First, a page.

My hands flow over the keys like dry leaves rise up into tunneled gusts of bitter wind. There is no better recipe for an identity crisis than China+foreign+female. Contrary to what you may assume, this post isn’t made in response to any particular event or self-revelation. Instead, it is written in response to years of a slow but steady realization that a foreign white girl in China will never, ever, blend in— no matter how fluent her Mandarin is.
There are perks to being a foreigner, no doubt: I’ve made friends with the owner of the corner flower shop, the founder of a Taiwanese bubble tea shop, two female pharmacists, the girl who makes my coffee at McDonalds, and the guy from Harbin who sells 煎饼…. all within one block of my apartment. I dare say that this “small town feel” wouldn’t be possible if I had dark silky hair and boasted about childhood memories in Sichuan province.
Sure, people might pack your flower order with extra grace, prepare your coffee with a bit more cream, give you a smile as they meticulously fold your shirt and politely hand you a receipt— but on those rainy days when your hands are full, your language skills just aren’t cuttin’ it, and every eye on the subway is feeding off your misery, it’s tempting to ask yourself what’s truly worth the struggle.
Culture in China. Ha… so I thought I’d studied a decent amount of it after double majoring in International Relations and East Asian Studies at Brown. But where’s my knowledge of Chinese culture when I forget to offer everyone in the room coffee after a quick brew? Where’s my knowledge of Chinese culture when I offer to help wash dishes, am told not to be polite, offer again, am turned down again….fail to offer a third time and then am blamed for it later? Where’s my knowledge of Chinese culture when I’m cheated over and over and over again when bargaining for things despite speaking flawless Mandarin?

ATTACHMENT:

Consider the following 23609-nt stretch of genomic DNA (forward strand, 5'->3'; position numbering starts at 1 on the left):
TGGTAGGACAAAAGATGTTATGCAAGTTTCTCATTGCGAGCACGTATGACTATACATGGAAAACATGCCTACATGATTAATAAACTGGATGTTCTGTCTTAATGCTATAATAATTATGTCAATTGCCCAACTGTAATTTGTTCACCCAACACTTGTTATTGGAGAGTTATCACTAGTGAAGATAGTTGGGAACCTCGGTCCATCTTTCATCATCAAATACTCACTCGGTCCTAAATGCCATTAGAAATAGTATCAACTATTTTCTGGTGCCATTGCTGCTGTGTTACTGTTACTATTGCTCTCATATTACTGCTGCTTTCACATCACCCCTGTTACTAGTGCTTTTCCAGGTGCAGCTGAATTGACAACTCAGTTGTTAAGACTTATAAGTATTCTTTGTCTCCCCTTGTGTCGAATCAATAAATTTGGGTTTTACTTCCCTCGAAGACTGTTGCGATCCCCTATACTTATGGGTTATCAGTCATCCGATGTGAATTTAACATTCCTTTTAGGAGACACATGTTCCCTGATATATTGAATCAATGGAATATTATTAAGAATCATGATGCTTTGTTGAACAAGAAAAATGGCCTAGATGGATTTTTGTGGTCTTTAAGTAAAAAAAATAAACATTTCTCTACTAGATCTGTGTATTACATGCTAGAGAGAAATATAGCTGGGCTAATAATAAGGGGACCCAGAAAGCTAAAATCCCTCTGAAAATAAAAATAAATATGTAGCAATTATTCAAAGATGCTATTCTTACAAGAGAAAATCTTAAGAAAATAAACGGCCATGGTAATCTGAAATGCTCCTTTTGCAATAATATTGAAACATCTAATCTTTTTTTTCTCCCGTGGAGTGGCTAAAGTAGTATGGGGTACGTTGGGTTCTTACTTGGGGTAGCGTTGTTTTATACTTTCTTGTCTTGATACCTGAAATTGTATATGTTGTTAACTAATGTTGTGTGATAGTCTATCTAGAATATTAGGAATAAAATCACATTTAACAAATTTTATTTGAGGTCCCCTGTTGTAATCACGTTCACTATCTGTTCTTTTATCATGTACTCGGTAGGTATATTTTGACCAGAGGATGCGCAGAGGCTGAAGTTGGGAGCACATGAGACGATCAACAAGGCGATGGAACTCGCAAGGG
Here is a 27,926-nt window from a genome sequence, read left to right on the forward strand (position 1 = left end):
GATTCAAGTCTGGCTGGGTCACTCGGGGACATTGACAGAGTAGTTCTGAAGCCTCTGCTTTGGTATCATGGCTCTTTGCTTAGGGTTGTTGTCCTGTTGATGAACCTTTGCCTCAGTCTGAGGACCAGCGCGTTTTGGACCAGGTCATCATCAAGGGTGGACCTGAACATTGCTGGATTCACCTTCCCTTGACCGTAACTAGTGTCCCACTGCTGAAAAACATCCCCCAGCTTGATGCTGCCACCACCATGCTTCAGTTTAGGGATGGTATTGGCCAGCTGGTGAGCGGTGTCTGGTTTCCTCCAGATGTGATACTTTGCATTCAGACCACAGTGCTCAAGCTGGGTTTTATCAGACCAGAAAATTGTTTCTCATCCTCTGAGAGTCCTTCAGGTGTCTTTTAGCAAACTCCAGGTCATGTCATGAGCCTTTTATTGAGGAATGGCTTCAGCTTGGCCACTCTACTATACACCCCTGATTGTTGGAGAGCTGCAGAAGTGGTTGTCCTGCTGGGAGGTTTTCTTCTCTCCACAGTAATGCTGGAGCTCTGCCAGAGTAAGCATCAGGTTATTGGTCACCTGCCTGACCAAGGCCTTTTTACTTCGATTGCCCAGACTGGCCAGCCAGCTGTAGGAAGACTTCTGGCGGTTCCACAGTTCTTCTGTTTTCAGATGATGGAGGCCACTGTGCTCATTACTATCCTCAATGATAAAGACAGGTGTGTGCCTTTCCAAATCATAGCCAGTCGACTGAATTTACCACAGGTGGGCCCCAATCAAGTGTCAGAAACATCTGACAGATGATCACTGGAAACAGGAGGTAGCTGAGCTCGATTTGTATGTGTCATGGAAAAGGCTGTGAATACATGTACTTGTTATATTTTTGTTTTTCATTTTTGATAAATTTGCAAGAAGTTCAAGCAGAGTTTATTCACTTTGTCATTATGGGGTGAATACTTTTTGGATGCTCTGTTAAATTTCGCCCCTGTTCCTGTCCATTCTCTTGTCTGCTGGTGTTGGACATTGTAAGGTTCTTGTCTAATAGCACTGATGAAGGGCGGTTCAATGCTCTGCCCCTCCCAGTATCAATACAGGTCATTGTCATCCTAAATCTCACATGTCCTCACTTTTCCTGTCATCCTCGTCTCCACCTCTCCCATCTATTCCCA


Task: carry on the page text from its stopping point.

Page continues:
I occasionally give presentations on behalf of our company to clients of China Merchants Bank and the Bank of China. People sometimes ask for my business card, which, under normal circumstances, should flatter me. But it’s unfortunate to note that my personal number is called far more often than our company’s, with texts from desperate mothers saying “come meet my son!” or lonely bank managers asking to “‘chat English’ over coffee”. Meanwhile, I have yet to attract a single client to our company.
I had a coworker admit that some Chinese see every foreigner as more or less the same– our appearances, morals, and personalities are just muddled up into one big “free-spirited, open, tall, blond, blue-eyed” disgustingly simplified stereotype.
As a woman, of course it feels good to be noticed— to be admired for superficial reasons; but at the end of the day, when you want to communicate a brilliant idea about Chinese society or economics and either language or gender barriers get in your way, no prior compliment about your tall figure or blue eyes feels worth the disappointment.
Yes, it feels pretty damn good to have the street-side vegetable seller tell you that you’re beautiful after a hard day at work. But a few paces down the road and you’ll inevitably end up asking yourself, “Just how much attention does it take before I truly feel satisfied?”